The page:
Meanwhile back at the ranch…..I was in my pj’s, busily cutting up images from magazines in a frenzy of post-social-media-unplug-excessive-energy. There was absolutely no desire in me to wake up early and go stand in line in the sun just to cast my vote for a government I really had no hopes from, despite all the clamour for ‘A New Pakistan’.….especially after Huz came home and told me his stories of heat and smells and mismanagement. Also, even though my Facebook stood deactivated (in an effort to reduce the noise) I still had an eye on Twitter….so I was aware of all the s*** going on.

The polling timings were from 8 am to 5 pm, and at 3 pm I was still putting together a collage from some of the images I had cut out, when the phone rang. It was my mother. She had just come back home from the polling station close to their place and insisted I go and vote too.

I felt more loser-ish than ever, but not enough to make me want to go off on my own and subject myself to dubious voting conditions, but I promised her I’d go, and got back to my cutting and gluing.

Then my sister Fatu whatsapped me to ask if I voted…..she had just come back after FIVE hours of standing in a queue and was full of stories about how social and fun the whole experience was. When I told her (without much conviction) my reasons for boycotting the elections, she was genuinely aghast.

”You can’t not vote Mun! The Goons will steal it! You can’t let them do that! Go vote!”

She even offered to come with me, tireless in her patriotism and righteous anger, but I began to ignore her messages after that. Never said I wasn’t pigheaded.

So I finished my collage, re-assembled a frame I had taken apart to showcase my new handiwork and wandered over to watch a bit of news on some of the hundreds of news channels on TV. Turned out that there were so many reports of delays in many polling stations (mostly caused by the handiwork of the Goons) that the ECP announced a time extension of 3 hours.

Something in me switched gears and I texted Fatu to come over. I couldn’t not be a part of this historic event.

So I quickly showered, wore a nice shalwar qamiz, spritzed on a nice perfume, and marched out to vote at 6 pm. At the polling station, I was greeted by a bunch of female polling agents one of whom commented with good-humored sarcasm that it was about time I showed up. Another one noticed that I was all fresh as a daisy, while she had been cloistered in a stuffy room in her black burqa since 6 am. I was duly chastised, handed two sheets of paper covered in symbols, located the one I wanted to stamp on and folded it up to stick into the ballot box. I was outta there in all of five minutes, home by 6:30.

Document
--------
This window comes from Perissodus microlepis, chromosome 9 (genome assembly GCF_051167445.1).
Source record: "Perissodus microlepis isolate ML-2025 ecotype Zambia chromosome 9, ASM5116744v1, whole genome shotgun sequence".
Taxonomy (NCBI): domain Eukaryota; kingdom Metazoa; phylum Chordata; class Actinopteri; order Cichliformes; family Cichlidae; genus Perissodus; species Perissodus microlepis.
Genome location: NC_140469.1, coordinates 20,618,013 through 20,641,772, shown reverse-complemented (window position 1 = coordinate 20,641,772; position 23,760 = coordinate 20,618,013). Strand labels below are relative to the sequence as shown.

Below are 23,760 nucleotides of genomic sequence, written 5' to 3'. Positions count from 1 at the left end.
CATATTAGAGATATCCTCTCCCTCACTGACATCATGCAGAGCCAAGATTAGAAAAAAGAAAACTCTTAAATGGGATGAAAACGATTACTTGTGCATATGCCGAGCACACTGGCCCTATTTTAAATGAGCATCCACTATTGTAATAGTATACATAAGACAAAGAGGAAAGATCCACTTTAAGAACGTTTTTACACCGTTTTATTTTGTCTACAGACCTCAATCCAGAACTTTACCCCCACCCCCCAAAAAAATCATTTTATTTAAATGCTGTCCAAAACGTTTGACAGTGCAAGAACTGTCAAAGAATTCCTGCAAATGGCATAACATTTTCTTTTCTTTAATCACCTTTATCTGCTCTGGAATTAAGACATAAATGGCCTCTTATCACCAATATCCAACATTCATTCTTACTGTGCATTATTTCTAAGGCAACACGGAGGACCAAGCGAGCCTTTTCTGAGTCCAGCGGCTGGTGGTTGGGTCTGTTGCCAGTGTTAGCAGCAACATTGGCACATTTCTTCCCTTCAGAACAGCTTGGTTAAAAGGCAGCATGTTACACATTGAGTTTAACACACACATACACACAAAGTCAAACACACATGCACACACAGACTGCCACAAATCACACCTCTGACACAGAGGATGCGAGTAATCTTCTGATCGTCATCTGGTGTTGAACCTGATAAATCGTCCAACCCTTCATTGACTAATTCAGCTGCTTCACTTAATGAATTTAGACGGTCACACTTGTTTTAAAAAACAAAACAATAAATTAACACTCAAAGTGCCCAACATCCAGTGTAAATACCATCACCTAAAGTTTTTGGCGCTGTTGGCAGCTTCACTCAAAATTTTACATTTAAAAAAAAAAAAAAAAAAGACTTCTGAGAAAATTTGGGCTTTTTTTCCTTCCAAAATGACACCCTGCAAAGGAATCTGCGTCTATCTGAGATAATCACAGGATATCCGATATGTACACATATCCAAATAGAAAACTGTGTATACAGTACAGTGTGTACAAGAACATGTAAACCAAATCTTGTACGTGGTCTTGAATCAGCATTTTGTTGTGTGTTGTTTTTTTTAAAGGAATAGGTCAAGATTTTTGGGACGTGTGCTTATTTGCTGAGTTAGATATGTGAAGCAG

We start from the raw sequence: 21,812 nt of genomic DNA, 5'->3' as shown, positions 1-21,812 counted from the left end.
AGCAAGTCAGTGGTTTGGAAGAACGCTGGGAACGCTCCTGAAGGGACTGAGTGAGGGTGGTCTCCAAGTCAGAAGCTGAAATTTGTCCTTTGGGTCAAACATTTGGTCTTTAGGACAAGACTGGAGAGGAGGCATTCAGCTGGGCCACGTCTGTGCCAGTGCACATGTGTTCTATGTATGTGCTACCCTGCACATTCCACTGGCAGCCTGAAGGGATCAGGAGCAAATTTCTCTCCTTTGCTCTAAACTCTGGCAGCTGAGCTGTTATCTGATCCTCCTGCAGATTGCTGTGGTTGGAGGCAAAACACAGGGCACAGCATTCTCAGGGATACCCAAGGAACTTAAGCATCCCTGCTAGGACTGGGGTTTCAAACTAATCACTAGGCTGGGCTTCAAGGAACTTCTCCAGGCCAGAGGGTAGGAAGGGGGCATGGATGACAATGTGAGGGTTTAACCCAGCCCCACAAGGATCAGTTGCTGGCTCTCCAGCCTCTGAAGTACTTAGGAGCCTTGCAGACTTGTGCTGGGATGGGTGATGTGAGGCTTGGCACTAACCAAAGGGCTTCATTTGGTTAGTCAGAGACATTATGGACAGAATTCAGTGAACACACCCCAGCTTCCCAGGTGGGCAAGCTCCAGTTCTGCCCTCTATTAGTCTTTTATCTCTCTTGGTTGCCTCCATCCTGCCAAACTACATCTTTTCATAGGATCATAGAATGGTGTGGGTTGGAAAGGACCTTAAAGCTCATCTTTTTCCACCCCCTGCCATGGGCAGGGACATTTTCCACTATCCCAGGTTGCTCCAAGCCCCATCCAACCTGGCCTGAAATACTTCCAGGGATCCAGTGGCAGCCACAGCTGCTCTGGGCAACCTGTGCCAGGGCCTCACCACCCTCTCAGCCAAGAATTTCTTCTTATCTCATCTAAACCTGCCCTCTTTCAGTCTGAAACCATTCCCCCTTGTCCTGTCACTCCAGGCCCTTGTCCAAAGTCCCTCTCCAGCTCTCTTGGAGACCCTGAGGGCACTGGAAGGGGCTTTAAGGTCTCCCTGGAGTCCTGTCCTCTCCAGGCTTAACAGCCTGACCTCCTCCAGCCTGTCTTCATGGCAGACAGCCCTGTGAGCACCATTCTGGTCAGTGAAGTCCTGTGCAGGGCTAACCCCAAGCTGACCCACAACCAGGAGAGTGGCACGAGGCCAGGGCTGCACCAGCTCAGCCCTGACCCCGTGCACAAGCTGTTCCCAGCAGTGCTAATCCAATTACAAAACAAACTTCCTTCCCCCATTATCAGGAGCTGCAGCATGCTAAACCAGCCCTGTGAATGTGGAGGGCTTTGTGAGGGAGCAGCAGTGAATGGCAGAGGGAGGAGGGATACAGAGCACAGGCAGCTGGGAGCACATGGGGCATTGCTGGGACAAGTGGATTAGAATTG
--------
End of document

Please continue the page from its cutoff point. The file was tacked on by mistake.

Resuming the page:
Huz hates me. 😀

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Two takes on Karachi

Steve Inskeep,  born June 16, 1968 (age 44)) is one of the current hosts of Morning Edition on National Public Radio. He, along with co-host Renée Montagne, were assigned as interim hosts to succeed Bob Edwards after NPR reassigned Edwards to Senior Correspondent after April 30, 2004. Inskeep and Montagne were officially named hosts of Morning Edition in December 2004. Prior to being host of Morning Edition, he was NPR’s transportation correspondent and the host of Weekend All Things Considered.

Inskeep is the author of Instant City: Life and Death in Karachi published in October 2011. The book looks at changes in Karachi, Pakistan as it grew dramatically in the second half of the Twentieth Century. Inskeep has made several trips to Pakistan in his role at NPR.[1]

Inskeep was raised in CarmelIndiana, and graduated from Morehead State University in MoreheadKentucky, in 1990. His first professional experience in radio was a stint as a sportscaster at WMKY-FM in Morehead.

(from Wikipedia)

What follows is a transcript of ‘Two takes on Karachi from Leading Citizens’, originally published on June 3, 2008. I came across this on Twitter today and thought it was in keeping with the current bunch of posts I’ve been putting up here.

To give you a clue, Fatima Bhutto is the daughter of (late) Murtaza Bhutto and Afghan-Pashtun Fauzia Fasihuddin Bhutto, who divorced when she was three. Later, Murtaza Bhutto married Ghinwa, a Lebanese ballet teacher, whom Fatima considers to be her real mother and political mentor. She made a name for herself over the years, but shot to fame after penning ‘Songs of Sword and Blood’. Belonging to the Bhutto clan, being extremely pretty and dating George Clooney didn’t hurt either.

(photo credit Amean J.)